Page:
Kelly Amis - Short Bio
After graduating from Georgetown University, Kelly Amis taught in South Central, Los Angeles as a Charter Corps member of Teach for America. This experience motivated her to earn a Master's degree in Education Policy from Stanford University and research the Australian education system as a Fulbright Scholar.
Kelly worked as a Legislative Aide for U.S. Senator Dianne Feinstein on Capitol Hill; served as Education Director of Fight for Children, where she devised and implemented a "three-sector strategy" that resulted in more than $800m for District of Columbia schools and low-income students; and helped design and launch Building Hope, which helps public charter schools obtain new, high tech school facilities.
In 2010, Kelly combined her passion for education equality with her belief in the power of film by founding Loudspeaker Films, an independent media production company. Loudspeaker's signature project, the TEACHED Short Film Series, has won numerous awards and screened across the nation and internationally. Kelly also produces and directs On the Loudspeaker as well as videos on-contract for select organizations. She is a frequent speaker on using film and digital media to promote social justice and a published writer.
Kelly Amis - Long Bio
Kelly Amis grew up outside a small town in Nebraska, but had the unique opportunity to attend Phillips Andover Academy starting at age 14. She went on to attend Georgetown University, where she graduated magna cum laude and served as the Editor-in-Chief of the women's journal, The New Press.
As Editor-in-Chief, Kelly successfully fought to bring The New Press under the jurisdiction of Georgetown's Media Board, becoming the first female student to participate in its long-standing traditional activities. During this time she also served as the first female intern for Congressman Hal Daub of Nebraska and volunteered as a tutor in Washington, DC schools through the After School Kids program.
Kelly was selected as one of five hundred recent college graduates nationwide to join the Charter Corps of Teach for America. She taught fourth and fifth grades in South Central, Los Angeles and served on her school's Shared Decision-Making Board as a teacher representative. This experience motivated her to earn a Master's degree in Education Policy from Stanford University and research the Australian education system as a Fulbright Scholar.
Kelly worked on Capitol Hill as a Legislative Aide for U.S. Senator Dianne Feinstein, handling education, labor and foreign policy issues; served as Education Director of Fight for Children, where she devised and implemented a "three-sector strategy" that resulted in more than $800m in new federal funding benefiting Washington, DC schools and low-income students; and helped design and launch Building Hope, which helps public charter schools acquire new and improved high-tech school facilities.
In 2010, Kelly founded Loudspeaker Films to combine her passion for social justice with her love of art and strong belief in the power of film to make a difference. "Film can reach people on a visceral level," she says, "Film transcends literacy and geography, and helps counter the concept of 'the other' by bringing people together through shared emotion and experience."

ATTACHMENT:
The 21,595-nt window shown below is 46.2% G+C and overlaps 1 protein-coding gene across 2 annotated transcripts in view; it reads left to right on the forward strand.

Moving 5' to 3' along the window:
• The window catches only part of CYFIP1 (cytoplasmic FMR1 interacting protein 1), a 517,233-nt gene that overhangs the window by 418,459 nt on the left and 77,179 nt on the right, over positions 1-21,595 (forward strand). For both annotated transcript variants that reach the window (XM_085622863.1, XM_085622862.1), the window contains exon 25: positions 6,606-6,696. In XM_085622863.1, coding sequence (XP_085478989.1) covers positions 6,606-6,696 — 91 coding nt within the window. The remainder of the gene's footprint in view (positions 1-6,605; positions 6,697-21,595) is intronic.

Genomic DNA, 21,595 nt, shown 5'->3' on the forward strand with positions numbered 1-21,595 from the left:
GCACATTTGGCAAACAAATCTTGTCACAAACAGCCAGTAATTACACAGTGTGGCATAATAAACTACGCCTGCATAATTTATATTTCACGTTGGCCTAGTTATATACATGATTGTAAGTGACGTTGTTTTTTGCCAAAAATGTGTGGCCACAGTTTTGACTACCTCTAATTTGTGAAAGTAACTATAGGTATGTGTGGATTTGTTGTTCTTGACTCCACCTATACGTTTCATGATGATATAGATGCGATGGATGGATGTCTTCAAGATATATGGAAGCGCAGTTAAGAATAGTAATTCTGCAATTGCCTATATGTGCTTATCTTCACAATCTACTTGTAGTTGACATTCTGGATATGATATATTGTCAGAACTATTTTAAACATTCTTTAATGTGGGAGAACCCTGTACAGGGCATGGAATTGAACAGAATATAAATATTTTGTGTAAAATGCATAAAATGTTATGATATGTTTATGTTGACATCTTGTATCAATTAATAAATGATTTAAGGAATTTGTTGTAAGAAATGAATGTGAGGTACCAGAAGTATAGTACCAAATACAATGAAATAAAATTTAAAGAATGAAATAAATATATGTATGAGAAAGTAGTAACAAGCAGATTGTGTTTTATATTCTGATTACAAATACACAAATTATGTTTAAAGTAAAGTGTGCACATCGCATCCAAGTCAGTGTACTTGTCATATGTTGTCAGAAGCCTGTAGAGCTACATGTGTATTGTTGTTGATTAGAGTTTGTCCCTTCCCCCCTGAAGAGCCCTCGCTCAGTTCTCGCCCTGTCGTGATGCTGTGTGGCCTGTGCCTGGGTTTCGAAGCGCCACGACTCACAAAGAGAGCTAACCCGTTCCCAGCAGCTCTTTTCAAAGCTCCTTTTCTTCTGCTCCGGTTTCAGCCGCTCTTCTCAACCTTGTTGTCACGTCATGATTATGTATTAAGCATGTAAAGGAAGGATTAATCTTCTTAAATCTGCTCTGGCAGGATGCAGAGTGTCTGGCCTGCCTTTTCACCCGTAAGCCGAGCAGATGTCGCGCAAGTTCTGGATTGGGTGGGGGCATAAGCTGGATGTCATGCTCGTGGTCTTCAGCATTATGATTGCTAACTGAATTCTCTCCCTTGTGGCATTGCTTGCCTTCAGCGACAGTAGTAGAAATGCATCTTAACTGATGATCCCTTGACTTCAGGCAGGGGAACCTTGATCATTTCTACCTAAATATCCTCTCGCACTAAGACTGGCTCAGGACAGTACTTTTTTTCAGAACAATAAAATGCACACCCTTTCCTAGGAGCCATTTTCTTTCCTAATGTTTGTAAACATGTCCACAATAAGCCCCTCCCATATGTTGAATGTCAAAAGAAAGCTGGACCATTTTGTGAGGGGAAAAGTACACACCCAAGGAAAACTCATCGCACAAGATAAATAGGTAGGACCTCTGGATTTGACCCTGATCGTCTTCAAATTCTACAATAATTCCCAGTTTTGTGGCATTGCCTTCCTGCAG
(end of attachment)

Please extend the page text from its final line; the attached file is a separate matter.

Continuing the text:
Loudspeaker's first project, a short film series called TEACHED, examines systemic racism in America particularly as it is experienced by African American boys. The series is dedicated to Kelly's beloved "little brother" Malik Smith, who tragically died of AIDS in 2004 just before his ninth birthday. This beautiful boy also inspired Loudspeaker's Malik D. Smith Intern Program, which provides young people of all backgrounds with filmmaking and professional career-building skills.
The TEACHED films have been featured in over 100 special events, festivals and conferences worldwide. They have won 18 international film awards including at the Harlem International, Amsterdam, Napa Valley, Houston, Los Angeles Independent and Williamsburg Festivals, and have been screened at high-profile venues including the U.S. Department of Education, Salesforce, LinkedIn, SXSW-Edu, the Museum of the Moving Image and The Atlantic's Inaugural Race and Justice Summit.
Kelly also produces and directs On the Loudspeaker, an online interview series, as well as videos on-contract for organizations that advocate for social justice and race equality. Some of her clients include the Emerson Collective, Oakland Public Education Fund, SEO Scholars, HealthCorps, UCSF Medical Center, Moriah Fund and STEM from Dance.
Kelly is a frequent speaker on the use of digital media to pursue social justice aims. She has presented at venues including the Salesforce Foundation, the Houston Chamber of Commerce, the ASU-GSV Education Innovation Summit, the Kapor Center for Social Justice, the Kauffman Foundation, Oakland City Hall and elsewhere. Her writing has been published in the Washington Post, Philanthropy magazine, 3 Quarks Daily and the Education Post.
Kelly recently finished her first short documentary filmed outside of the U.S.: Waiting Patient, which looks at the next frontier in global health equity through the work of a hospital in rural Haiti. She is currently in production on a feature-length documentary film and finishing her first narrative feature film screenplay.